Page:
Delete Libraries

Patricia HeubachPatricia Heubach Administrator Posts: 37 admin

We've got a significant number of empty libraries. They are basically placeholders... just in case we ever generate files that belong in them. (Don't ask me... I didn't create them). Anyway, there are over 800 of them. Is there a quick and easy way to find and delete them without repurcussions of any kind? I can add new libraries manually when and if necessary.

Comments

  • Cwood3Cwood3 Moderator Posts: 23 mod

    I recently had a similar case where I needed to determine libraries which were empty.

    There are a couple of approaches. If you have access to your SQL database, you could do a very simple Query to find the libraries which have no documents in them, with respect to what Adept knows about.

    Another option would be to run a Powershell script which can scan from a starting point and generate a text file of all files found, including the relative path to the start point. A similar script can be run to determine the entire Directory structure. Then it would be a matter of matching up the inventory structure (inventory less files) vs the whole library structure. this could be done in Excel, Access, or SQL

    Once you have identified the empty libraries, I would recommend that the empties be deleted via the UGLA /Adept API. They could be removed via SQL but that introduces a lot of risk.

    Feel free to contact me for details on the Powershell scripts if interested

  • Gene.SewellGene.Sewell Moderator Posts: 45 mod

    New to 2018 is a command in the UGLA - delete empty libraries. This will either convert the library to a folder (which means that the web client won't display them) or remove them - if they have no children. The user choose which option to use.

  • bwalshbwalsh Moderator Posts: 8 mod

    I don't think that there's a silver bullet for this - finding the empty libraries is straight forward , the System Report (System tab - Reports - System Reports) includes a summary section for libraries which will tell you how many libraries exist in total, and the number that contain no documents and list the library names that have no documents.

    Alternatively, if you have a flat library structure, the following query will list the libraries that contain no files.

        select lib.S_NAME,lib.S_PATH
            from fm100lib lib
                left join fm100fil fil
                    on lib.S_LIBID = fil.S_LIBID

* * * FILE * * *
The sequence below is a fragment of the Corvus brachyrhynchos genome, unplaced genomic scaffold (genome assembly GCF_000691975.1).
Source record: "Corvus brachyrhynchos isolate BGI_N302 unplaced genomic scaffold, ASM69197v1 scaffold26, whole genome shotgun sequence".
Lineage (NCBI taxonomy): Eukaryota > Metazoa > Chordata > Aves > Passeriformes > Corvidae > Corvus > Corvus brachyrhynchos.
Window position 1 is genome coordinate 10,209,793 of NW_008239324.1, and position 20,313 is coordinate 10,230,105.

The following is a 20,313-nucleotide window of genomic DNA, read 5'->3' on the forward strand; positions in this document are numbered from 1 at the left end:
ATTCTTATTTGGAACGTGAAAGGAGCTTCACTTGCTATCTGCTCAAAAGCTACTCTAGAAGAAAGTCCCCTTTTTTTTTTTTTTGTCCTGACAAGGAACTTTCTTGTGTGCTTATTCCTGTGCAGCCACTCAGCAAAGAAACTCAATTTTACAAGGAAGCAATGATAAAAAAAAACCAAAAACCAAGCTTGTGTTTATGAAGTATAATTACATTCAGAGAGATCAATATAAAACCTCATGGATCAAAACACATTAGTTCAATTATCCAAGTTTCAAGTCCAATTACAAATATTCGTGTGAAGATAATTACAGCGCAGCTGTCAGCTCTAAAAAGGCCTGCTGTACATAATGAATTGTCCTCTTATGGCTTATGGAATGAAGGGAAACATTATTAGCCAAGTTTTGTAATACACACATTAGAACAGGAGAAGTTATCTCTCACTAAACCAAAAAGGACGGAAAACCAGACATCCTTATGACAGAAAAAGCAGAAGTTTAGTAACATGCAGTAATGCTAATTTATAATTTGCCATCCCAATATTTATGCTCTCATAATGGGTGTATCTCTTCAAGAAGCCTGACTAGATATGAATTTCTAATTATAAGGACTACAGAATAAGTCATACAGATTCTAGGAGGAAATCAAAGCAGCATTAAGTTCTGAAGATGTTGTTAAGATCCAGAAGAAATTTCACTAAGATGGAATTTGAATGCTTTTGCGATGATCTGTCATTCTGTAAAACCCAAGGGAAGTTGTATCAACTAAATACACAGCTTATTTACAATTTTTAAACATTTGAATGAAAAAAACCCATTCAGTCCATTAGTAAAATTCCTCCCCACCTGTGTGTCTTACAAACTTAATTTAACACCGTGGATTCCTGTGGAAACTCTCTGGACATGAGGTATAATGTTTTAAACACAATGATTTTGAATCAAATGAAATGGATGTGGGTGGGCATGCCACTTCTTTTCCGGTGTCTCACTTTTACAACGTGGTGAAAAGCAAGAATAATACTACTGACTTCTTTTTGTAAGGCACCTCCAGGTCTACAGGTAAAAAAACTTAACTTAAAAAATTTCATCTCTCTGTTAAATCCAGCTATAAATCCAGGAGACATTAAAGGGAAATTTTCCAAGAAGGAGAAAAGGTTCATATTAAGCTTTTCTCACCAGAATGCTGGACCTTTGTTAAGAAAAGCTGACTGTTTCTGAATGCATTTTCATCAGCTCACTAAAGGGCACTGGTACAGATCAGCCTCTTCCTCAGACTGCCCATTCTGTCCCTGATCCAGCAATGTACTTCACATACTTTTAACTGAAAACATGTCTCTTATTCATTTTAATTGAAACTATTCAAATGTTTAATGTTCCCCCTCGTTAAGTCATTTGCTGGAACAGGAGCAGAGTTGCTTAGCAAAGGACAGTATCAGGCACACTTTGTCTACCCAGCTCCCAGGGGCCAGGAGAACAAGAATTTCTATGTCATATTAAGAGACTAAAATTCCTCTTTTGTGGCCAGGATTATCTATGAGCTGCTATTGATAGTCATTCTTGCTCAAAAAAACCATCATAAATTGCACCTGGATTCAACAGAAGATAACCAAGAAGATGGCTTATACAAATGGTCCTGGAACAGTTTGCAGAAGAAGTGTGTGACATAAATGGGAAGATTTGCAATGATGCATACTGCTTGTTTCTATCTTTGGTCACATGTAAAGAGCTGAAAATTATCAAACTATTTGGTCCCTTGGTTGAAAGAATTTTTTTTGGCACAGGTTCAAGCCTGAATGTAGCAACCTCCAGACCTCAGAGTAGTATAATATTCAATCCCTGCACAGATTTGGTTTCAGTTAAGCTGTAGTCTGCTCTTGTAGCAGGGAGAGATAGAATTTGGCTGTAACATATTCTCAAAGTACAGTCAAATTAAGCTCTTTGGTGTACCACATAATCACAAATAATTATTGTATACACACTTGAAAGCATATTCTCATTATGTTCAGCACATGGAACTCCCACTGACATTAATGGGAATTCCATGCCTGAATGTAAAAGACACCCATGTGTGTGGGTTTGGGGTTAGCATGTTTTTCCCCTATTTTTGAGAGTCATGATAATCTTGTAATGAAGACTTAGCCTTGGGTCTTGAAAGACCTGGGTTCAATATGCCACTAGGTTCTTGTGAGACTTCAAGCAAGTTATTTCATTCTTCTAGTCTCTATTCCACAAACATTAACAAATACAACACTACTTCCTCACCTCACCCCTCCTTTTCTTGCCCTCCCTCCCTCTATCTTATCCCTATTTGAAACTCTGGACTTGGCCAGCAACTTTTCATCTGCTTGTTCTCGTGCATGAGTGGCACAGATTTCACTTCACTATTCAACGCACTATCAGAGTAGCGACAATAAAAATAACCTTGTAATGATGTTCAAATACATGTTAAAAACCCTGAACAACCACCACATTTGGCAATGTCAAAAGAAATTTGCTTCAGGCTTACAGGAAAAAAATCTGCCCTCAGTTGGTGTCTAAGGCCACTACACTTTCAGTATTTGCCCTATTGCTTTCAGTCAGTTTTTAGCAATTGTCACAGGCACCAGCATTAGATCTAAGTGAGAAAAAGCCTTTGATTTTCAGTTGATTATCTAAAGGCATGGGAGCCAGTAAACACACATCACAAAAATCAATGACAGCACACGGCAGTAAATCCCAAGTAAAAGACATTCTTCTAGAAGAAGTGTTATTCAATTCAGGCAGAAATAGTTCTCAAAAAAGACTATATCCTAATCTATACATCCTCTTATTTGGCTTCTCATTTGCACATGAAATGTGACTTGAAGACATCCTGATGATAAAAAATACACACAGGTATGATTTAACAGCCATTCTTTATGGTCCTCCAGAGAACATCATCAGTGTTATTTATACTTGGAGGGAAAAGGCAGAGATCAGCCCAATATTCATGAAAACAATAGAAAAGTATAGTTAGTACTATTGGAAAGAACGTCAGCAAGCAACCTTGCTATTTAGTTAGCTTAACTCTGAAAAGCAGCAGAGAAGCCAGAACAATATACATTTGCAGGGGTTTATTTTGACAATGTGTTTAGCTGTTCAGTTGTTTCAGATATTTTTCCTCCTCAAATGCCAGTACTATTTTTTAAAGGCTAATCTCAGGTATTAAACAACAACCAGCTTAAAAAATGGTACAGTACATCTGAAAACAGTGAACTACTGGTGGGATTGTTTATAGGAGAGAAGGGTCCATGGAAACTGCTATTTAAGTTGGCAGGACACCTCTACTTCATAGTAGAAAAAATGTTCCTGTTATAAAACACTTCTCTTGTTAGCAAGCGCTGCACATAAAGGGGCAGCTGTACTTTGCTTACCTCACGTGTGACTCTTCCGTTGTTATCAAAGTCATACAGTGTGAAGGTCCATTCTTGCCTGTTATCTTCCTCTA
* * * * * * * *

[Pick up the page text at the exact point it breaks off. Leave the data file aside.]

where fil.S_LIBID is null
    

    Deleting the library completely should include removing the physical folders from disk also. The library should be removed through Adept first and then the folders cleaned up in the file system - but with 800 empty libraries that's probably going to be no fun.

    To automate this, you'd need to consider the different types of vaults, direct, ftp AFS etc. that contain the library and handle the clean up for each type.
    If this was a routine maintenance job instead of a once off, using the sdk for the library removal might make sense.

  • Gene.SewellGene.Sewell Moderator Posts: 45 mod

    Yes - it's interesting. From my perspective - as a developer - I'm thinking about the database. Delete libraries removes data from the database. I don't think it should involve removing files and folders from the vault. In fact, I'm quite paranoid about deleting a customers files or folders. If you delete the library, you can always add it back - and scan the files that are still there. You would lose the history of metadata for the files, but the files are there.
    Perhaps a feature proposal (which would make me very nervous) would be to offer to also delete the folders from the disk - but that is not something we've thought of doing up to now.

  • rnettlesrnettles Moderator Posts: 11 mod

    I see your perspective Gene and it makes a lot of sense. It is certainly more conservative for the application to take a minimalist approach towards customer's files.

    However there's also a chance to adversely affect the system by NOT deleting/cleaning up files. There used to be an option on the Delete confirmation dialog that would allow users to NOT also delete the file on disk; it defaulted to Not Delete. Our users would often not check this box, assuming it was also deleting the files. Consequently we had thousands of orphaned files/folders in our Libraries. Some of these would reappear as valid records after a Scan and Sync was performed. It also created confusion for our team later when we used the Adept File System Dashboard tool to help reconcile other non-related issues. The old deleted files muddied the picture for us and we eventually had to manually remove those orphaned files directly from the AFS Vault.

    We try to maintain a referential integrity between the database and the files in the Vault and on occasion is has been more difficult with the loose coupling between the database delete and the file delete.

    No soapbox... just another perspective. :)

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